"Example Is The School Of Mankind"
Context: As Burke's life approached its end so did the life of the French Revolution. In Paris horror succeeded horror, culminating in the execution of the king and queen; the Army moved in, and under the command of Napoleon, protected what was of permanent value in the increasing shambles of the disintegrating Revolution. To the astonishment of many, France, wracked by violent internal conflicts and collapsing credit, was able to break up the European coalition arrayed against her. In England a movement was afoot to make peace with the Revolutionary government, and peace talks were actually opened at one point. Burke, ever a firm and stanch enemy of the French Revolution, was equally firmly opposed to this peace movement. In a series of four open letters he argued his case for France as a menace to all of Europe. Near the end of this first letter he insisted that those led to accept a French monarch's overthrow would soon accept the overthrow of other monarchs:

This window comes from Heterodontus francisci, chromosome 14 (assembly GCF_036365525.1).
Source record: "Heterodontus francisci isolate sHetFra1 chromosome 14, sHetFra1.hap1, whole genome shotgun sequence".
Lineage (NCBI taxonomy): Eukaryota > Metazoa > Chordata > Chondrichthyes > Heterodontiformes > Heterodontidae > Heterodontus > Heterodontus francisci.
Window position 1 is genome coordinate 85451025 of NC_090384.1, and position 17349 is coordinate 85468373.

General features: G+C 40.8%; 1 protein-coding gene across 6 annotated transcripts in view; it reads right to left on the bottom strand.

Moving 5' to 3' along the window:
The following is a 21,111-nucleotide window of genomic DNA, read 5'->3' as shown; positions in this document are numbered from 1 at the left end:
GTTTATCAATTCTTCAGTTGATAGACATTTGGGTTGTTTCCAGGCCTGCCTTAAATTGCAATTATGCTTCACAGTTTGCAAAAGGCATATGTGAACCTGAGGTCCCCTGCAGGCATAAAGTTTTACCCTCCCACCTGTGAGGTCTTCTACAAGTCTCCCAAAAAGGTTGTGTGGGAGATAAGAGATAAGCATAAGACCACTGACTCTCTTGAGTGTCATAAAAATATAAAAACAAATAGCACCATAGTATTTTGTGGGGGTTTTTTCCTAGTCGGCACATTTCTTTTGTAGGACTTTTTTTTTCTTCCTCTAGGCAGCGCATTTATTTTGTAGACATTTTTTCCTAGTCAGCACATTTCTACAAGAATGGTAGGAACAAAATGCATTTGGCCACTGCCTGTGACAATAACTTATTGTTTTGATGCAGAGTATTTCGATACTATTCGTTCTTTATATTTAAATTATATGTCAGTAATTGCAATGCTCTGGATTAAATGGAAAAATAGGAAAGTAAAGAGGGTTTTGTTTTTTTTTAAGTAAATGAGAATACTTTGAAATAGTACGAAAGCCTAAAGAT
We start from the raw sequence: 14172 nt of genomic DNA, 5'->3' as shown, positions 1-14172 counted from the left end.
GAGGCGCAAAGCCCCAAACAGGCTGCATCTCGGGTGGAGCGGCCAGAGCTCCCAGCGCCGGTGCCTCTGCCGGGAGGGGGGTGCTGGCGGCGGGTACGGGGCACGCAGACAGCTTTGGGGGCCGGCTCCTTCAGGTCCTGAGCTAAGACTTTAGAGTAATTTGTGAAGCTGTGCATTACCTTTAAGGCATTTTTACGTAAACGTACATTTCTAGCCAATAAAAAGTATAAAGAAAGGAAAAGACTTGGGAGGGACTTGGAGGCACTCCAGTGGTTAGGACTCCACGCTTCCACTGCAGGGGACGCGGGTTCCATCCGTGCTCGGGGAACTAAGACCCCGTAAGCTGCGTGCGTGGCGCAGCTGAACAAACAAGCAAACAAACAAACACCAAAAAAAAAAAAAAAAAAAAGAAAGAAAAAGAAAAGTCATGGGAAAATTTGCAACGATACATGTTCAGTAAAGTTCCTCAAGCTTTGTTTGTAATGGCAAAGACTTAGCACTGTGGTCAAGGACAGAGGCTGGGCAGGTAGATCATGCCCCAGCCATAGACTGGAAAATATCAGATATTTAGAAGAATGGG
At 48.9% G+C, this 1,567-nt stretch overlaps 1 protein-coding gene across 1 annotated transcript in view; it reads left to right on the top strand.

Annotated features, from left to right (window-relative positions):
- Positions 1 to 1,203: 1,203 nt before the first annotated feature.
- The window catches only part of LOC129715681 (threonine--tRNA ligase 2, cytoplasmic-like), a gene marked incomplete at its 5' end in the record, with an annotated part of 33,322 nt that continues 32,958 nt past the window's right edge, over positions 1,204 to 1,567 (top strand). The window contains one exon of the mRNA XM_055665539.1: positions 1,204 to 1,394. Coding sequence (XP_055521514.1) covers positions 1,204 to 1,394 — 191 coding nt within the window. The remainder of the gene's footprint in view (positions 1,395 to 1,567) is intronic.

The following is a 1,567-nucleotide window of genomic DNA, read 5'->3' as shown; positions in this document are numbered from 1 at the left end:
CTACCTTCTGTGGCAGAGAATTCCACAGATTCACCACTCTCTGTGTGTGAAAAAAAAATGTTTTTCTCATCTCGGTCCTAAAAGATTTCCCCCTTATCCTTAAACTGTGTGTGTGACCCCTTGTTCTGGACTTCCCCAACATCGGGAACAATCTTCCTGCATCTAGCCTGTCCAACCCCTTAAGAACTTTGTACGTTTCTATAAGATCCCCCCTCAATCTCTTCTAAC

And is, then example nothing? It is everything. Example is the school of mankind, and they will learn at no other. This war is a war against that example. It is not a war for Louis the Eighteenth, or even for the property, virtue, fidelity of France. It is a war for George the Third, for Francis the Second, and for all the dignity, property, honor, virtue, and religion of England, of Germany, and of all nations.